Uploaded by : DreamGains Financials, Posted on : 03 Sep 2016


All businesses strive to grow and expand. There are broadly two ways a business can get bigger, either through internal growth or external expansion. The internal growth is through the regular growth path of an entity, by use of advanced technology, acquisition of assets, better supply chain management and new lines of product among many other techniques. However hard the company may try, this path takes its natural course and time to reap results. The other way companies look to grow is by exploring the option of corporate restricting which is done by mergers, takeovers or acquisitions. The external path way of growth is very popular among companies globally as it helps in crossing trade barriers, enable free of capital across countries and combats the increased globalized competitiveness.

Mergers are combinations involving at least two companies. The result of a merger could be the dissolution of one of the legacy companies and the formation of a brand new entity. The boards of the companies involved must approve any merger transaction. Stockholders may receive stock, cash or a combination of cash and stock during a merger.


  • Companies in stock-for-stock mergers agree to exchange shares based on a set ratio. For example, if companies X and Y agree to a 1-for-2 stock merger, Y shareholders will receive one X share for every two shares they currently hold.
  • Y shares will cease trading and the number of outstanding X shares will increase following he completion of the merger.
  • The post-merger X share price will depend on the markets assessment of the future earnings prospects for the new entity.
  • The share prices immediately following the merger announcement usually reflect the exchange ratio, fears of dilution and prospects for a smooth integration.
  • If X and Y shares are trading at $20 and $8 pre-merger, respectively, X shares may drop to $18 after the merger announcement because of dilution fears, and Y shares may rise to $9 to reflect the exchange ratio.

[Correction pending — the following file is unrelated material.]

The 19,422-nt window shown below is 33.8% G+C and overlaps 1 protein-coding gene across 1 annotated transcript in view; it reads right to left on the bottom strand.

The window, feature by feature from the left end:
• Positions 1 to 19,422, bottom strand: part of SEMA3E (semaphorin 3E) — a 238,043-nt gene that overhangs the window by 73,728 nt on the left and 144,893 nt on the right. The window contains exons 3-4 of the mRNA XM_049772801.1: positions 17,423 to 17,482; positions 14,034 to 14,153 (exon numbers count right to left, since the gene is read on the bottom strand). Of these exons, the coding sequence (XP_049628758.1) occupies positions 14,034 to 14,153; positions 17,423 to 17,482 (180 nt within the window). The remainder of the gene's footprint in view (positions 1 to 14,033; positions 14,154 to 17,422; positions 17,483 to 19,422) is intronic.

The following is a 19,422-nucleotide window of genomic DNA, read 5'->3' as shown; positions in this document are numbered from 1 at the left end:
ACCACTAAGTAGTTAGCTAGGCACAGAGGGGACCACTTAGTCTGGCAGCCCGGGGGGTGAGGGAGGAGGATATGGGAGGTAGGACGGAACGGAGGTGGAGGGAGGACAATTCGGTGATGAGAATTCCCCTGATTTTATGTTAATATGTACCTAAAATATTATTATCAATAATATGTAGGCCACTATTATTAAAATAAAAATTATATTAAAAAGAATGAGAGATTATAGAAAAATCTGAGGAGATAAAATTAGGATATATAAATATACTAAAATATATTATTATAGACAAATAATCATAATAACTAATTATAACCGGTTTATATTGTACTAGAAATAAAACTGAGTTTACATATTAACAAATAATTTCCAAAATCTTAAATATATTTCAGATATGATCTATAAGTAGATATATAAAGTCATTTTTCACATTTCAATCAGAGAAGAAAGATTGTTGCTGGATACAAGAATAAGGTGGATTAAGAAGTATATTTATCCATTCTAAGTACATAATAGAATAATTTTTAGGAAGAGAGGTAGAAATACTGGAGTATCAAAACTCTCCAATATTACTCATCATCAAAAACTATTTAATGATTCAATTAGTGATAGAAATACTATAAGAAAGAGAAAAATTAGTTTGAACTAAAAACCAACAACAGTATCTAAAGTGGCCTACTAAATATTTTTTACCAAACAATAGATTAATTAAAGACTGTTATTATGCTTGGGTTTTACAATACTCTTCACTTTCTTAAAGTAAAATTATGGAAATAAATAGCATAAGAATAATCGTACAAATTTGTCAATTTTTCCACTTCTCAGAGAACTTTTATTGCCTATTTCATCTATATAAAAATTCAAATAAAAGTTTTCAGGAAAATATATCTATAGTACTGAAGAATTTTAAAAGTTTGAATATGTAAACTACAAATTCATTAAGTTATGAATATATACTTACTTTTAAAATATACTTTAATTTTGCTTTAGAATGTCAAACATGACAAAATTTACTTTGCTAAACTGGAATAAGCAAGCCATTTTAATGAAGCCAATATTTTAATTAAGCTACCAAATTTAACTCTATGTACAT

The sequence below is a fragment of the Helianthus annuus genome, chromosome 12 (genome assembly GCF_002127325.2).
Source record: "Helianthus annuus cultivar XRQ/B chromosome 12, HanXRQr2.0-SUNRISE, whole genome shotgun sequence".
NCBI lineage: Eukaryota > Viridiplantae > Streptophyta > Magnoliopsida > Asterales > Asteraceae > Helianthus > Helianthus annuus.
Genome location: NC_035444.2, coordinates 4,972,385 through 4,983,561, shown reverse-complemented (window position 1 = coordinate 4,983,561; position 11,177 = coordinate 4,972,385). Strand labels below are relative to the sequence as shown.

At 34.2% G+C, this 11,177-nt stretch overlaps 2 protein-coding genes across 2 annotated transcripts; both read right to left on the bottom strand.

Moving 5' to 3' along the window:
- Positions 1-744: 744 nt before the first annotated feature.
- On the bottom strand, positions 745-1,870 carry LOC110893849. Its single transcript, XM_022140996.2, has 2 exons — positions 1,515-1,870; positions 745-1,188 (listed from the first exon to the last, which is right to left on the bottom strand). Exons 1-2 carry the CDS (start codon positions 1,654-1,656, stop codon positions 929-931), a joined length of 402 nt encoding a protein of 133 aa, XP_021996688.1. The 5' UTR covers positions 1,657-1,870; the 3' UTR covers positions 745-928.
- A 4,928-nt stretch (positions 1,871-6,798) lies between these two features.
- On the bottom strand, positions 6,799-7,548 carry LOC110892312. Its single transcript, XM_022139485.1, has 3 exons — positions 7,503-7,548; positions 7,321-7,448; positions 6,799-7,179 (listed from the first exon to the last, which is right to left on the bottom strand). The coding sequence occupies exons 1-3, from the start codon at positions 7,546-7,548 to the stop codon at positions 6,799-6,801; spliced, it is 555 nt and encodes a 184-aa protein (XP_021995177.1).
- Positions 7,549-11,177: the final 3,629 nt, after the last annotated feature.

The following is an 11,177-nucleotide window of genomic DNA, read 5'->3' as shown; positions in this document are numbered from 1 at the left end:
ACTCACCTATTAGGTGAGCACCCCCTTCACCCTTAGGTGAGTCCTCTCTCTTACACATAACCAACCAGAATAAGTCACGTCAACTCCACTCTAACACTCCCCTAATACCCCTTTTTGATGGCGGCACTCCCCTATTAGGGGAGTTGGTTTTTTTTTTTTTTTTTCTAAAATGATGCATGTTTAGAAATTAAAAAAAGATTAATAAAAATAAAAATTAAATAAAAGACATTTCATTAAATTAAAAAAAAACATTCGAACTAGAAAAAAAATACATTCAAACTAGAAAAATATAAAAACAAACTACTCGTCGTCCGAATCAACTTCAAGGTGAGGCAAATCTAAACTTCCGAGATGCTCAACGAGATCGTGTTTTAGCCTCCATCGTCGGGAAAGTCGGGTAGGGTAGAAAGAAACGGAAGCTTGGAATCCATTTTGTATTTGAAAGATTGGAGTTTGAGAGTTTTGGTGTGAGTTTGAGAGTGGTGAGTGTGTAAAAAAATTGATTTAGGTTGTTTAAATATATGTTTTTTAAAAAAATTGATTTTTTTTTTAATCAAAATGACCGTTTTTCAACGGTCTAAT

• In cash mergers or takeovers, the acquiring company agrees to pay a certain dollar amount for each share of the target company’s stock. The target’s share price would rise to reflect the takeover offer. For example, if company X agrees to pay $100 for each share of company Y, the share price of Y would rise to about $100 to reflect the offer.
  • The price could rise even further if additional companies are interested in acquiring Y.
  • However, the X’s shareprice could initially fall if investors are unconvinced about the strategic value of the merger. After the companies merge, Y shareholders will receive $100 for each share they hold and Y shares will stop trading.


  • Some stock mergers result in a new entity. For example, companies X and Y could merge to form New Company, with X and Y shareholders receiving New Companies shares based on their prior holdings.
  • Merger agreements sometimes give shareholders a choice of receiving stock, cash or both.
  • For example X could offer Y shareholders the option of receiving $20 in cash, one X share for every two Y shares they now hold, or a combination of $10 in cash and 0.33 X shares for each Y share.


  • A reverse merger is when a public company – usually operating as a shell company with limited operations – acquires a private company, which secures access to the capital markets without having to go through an expense initial-public offering process. The acquired company’s shareholders and management exchange their shares for a controlling interest in the public company, hence the terms “reverse merger” or “reverse takeover”.

A merger or acquisition is one of the most significant corporate events for a company, stamped in its history forever. Amidst an atmosphere of increased competitiveness, the strategy of merger and acquisitions is common for small as well as large businesses. The intension behind such a move or decision is unique to every business, but is based on the principle of creating more value (after combining) than the individual companies are worth individually. The additional value created by the merger or acquisition process is called synergy. Though it sounds simple, but the whole process of a merger, takeover or acquisition to create synergy (financial benefit) is daunting, with large sum of money, paper work, government regulations, and legalities and accounting procedures involved.


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